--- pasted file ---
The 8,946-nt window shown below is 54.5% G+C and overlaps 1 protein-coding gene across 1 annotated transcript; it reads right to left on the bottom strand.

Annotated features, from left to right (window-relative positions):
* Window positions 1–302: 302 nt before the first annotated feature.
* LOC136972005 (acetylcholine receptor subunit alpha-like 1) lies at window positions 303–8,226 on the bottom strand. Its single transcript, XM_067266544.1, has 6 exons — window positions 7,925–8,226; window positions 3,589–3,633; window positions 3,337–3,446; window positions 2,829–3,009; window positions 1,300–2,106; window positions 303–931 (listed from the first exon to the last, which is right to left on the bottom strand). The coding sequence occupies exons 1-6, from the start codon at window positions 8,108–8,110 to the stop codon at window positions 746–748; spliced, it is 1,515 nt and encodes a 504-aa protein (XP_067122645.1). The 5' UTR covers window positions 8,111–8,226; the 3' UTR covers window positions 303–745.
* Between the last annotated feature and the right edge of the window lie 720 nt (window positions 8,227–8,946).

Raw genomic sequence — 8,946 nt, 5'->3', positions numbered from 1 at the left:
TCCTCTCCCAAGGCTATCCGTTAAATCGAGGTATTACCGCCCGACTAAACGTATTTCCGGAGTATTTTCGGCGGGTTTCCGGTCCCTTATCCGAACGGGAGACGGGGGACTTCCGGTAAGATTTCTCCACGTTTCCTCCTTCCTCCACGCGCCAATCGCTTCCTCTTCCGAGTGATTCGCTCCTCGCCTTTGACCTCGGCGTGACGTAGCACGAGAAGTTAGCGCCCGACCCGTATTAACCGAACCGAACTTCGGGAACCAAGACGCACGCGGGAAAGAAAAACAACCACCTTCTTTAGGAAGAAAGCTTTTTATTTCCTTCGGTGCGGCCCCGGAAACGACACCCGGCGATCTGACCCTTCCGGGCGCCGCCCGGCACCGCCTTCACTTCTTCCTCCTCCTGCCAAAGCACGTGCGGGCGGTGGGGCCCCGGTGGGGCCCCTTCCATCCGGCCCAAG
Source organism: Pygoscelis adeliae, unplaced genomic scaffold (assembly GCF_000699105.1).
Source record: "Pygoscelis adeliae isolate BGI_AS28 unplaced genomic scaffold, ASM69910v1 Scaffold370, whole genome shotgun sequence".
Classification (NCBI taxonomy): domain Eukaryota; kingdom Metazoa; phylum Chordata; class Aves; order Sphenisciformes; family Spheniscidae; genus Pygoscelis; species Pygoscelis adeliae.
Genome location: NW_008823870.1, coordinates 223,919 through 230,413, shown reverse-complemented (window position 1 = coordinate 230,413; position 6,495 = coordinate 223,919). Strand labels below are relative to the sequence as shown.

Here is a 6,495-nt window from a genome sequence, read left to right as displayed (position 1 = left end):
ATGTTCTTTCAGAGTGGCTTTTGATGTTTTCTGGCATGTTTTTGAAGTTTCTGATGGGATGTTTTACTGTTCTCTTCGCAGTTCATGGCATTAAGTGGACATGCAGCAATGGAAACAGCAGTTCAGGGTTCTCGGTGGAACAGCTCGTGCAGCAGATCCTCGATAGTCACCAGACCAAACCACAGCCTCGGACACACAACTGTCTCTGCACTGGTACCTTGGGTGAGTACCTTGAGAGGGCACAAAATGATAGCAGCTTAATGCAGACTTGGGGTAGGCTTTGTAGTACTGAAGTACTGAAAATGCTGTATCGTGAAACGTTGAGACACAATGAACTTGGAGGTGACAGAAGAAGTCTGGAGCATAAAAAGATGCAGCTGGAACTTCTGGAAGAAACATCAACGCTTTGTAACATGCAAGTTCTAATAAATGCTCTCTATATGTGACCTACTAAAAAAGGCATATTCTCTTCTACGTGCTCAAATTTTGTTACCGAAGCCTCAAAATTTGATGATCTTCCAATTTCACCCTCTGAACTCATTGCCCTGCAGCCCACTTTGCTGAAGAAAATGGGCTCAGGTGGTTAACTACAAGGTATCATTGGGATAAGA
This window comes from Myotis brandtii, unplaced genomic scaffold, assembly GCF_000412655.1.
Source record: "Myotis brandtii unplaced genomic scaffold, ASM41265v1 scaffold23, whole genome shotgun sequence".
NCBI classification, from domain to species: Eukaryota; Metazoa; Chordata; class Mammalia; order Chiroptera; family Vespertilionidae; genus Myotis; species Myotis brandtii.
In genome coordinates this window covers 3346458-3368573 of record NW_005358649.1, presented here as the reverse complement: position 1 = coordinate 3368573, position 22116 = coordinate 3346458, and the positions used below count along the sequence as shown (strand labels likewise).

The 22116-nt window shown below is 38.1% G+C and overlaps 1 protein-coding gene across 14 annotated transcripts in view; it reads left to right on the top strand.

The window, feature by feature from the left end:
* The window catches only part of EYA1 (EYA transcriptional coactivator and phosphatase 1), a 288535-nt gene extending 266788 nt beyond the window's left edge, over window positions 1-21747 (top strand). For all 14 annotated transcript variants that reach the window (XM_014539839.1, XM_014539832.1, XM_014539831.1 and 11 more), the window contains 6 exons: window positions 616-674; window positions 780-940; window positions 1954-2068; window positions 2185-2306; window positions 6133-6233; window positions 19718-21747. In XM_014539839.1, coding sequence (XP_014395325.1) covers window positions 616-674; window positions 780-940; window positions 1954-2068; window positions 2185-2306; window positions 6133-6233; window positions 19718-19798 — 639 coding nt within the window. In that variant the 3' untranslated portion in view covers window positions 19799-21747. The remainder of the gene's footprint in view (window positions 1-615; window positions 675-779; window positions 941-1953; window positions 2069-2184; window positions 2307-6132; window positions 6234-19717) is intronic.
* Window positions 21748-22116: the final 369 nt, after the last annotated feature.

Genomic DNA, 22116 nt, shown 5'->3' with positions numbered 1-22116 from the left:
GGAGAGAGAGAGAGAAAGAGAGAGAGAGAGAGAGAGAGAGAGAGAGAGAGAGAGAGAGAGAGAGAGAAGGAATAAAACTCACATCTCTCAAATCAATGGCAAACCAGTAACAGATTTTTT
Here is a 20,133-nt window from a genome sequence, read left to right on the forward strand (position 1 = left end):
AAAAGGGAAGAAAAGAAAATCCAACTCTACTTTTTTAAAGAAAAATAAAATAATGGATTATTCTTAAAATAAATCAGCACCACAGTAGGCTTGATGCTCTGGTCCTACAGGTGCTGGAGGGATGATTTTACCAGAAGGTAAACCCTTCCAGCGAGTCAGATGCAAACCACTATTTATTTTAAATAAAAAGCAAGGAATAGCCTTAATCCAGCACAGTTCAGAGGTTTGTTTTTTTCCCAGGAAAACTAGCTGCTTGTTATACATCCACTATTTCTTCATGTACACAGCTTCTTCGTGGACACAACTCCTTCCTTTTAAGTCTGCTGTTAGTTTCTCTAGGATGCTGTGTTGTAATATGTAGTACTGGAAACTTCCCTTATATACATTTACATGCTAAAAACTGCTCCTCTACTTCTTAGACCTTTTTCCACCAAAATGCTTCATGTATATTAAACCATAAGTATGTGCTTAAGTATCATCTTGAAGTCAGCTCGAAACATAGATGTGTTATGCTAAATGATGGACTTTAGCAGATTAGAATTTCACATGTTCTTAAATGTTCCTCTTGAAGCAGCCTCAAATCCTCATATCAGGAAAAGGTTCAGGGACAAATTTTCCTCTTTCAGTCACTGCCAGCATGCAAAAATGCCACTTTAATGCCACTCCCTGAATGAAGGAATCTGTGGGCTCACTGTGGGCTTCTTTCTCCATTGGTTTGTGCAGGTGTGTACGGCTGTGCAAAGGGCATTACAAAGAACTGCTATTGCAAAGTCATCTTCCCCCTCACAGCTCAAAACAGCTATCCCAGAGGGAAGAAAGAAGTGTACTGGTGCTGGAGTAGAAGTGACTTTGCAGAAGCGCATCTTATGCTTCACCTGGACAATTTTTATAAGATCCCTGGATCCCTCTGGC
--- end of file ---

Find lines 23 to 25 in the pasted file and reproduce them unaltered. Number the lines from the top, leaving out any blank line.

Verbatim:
GGAGAGAGAGAGAGAAAGAGAGAGAGAGAGAGAGAGAGAGAGAGAGAGAGAGAGAGAGAGAGAGAGAAGGAATAAAACTCACATCTCTCAAATCAATGGCAAACCAGTAACAGATTTTTT
Here is a 20,133-nt window from a genome sequence, read left to right on the forward strand (position 1 = left end):
AAAAGGGAAGAAAAGAAAATCCAACTCTACTTTTTTAAAGAAAAATAAAATAATGGATTATTCTTAAAATAAATCAGCACCACAGTAGGCTTGATGCTCTGGTCCTACAGGTGCTGGAGGGATGATTTTACCAGAAGGTAAACCCTTCCAGCGAGTCAGATGCAAACCACTATTTATTTTAAATAAAAAGCAAGGAATAGCCTTAATCCAGCACAGTTCAGAGGTTTGTTTTTTTCCCAGGAAAACTAGCTGCTTGTTATACATCCACTATTTCTTCATGTACACAGCTTCTTCGTGGACACAACTCCTTCCTTTTAAGTCTGCTGTTAGTTTCTCTAGGATGCTGTGTTGTAATATGTAGTACTGGAAACTTCCCTTATATACATTTACATGCTAAAAACTGCTCCTCTACTTCTTAGACCTTTTTCCACCAAAATGCTTCATGTATATTAAACCATAAGTATGTGCTTAAGTATCATCTTGAAGTCAGCTCGAAACATAGATGTGTTATGCTAAATGATGGACTTTAGCAGATTAGAATTTCACATGTTCTTAAATGTTCCTCTTGAAGCAGCCTCAAATCCTCATATCAGGAAAAGGTTCAGGGACAAATTTTCCTCTTTCAGTCACTGCCAGCATGCAAAAATGCCACTTTAATGCCACTCCCTGAATGAAGGAATCTGTGGGCTCACTGTGGGCTTCTTTCTCCATTGGTTTGTGCAGGTGTGTACGGCTGTGCAAAGGGCATTACAAAGAACTGCTATTGCAAAGTCATCTTCCCCCTCACAGCTCAAAACAGCTATCCCAGAGGGAAGAAAGAAGTGTACTGGTGCTGGAGTAGAAGTGACTTTGCAGAAGCGCATCTTATGCTTCACCTGGACAATTTTTATAAGATCCCTGGATCCCTCTGGC